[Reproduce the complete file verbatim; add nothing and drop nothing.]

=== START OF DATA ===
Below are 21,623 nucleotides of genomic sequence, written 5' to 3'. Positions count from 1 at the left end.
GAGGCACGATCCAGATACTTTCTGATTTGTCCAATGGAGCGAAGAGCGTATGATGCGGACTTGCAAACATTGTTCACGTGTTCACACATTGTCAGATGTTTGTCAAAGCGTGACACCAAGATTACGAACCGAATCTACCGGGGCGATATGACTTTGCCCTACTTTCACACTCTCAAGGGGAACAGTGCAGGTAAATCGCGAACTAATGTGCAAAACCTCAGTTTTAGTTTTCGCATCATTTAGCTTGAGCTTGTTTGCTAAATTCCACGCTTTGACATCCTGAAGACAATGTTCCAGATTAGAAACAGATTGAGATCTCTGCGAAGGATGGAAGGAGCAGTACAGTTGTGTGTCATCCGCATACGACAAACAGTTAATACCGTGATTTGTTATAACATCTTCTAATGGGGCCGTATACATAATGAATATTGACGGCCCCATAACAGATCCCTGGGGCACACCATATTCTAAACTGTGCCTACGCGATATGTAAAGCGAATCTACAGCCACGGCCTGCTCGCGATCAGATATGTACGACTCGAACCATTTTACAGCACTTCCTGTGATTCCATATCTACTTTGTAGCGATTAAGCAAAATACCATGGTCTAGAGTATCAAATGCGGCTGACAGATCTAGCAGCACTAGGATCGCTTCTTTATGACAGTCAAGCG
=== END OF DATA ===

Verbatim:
Below are 21,623 nucleotides of genomic sequence, written 5' to 3'. Positions count from 1 at the left end.
GAGGCACGATCCAGATACTTTCTGATTTGTCCAATGGAGCGAAGAGCGTATGATGCGGACTTGCAAACATTGTTCACGTGTTCACACATTGTCAGATGTTTGTCAAAGCGTGACACCAAGATTACGAACCGAATCTACCGGGGCGATATGACTTTGCCCTACTTTCACACTCTCAAGGGGAACAGTGCAGGTAAATCGCGAACTAATGTGCAAAACCTCAGTTTTAGTTTTCGCATCATTTAGCTTGAGCTTGTTTGCTAAATTCCACGCTTTGACATCCTGAAGACAATGTTCCAGATTAGAAACAGATTGAGATCTCTGCGAAGGATGGAAGGAGCAGTACAGTTGTGTGTCATCCGCATACGACAAACAGTTAATACCGTGATTTGTTATAACATCTTCTAATGGGGCCGTATACATAATGAATATTGACGGCCCCATAACAGATCCCTGGGGCACACCATATTCTAAACTGTGCCTACGCGATATGTAAAGCGAATCTACAGCCACGGCCTGCTCGCGATCAGATATGTACGACTCGAACCATTTTACAGCACTTCCTGTGATTCCATATCTACTTTGTAGCGATTAAGCAAAATACCATGGTCTAGAGTATCAAATGCGGCTGACAGATCTAGCAGCACTAGGATCGCTTCTTTATGACAGTCAAGCG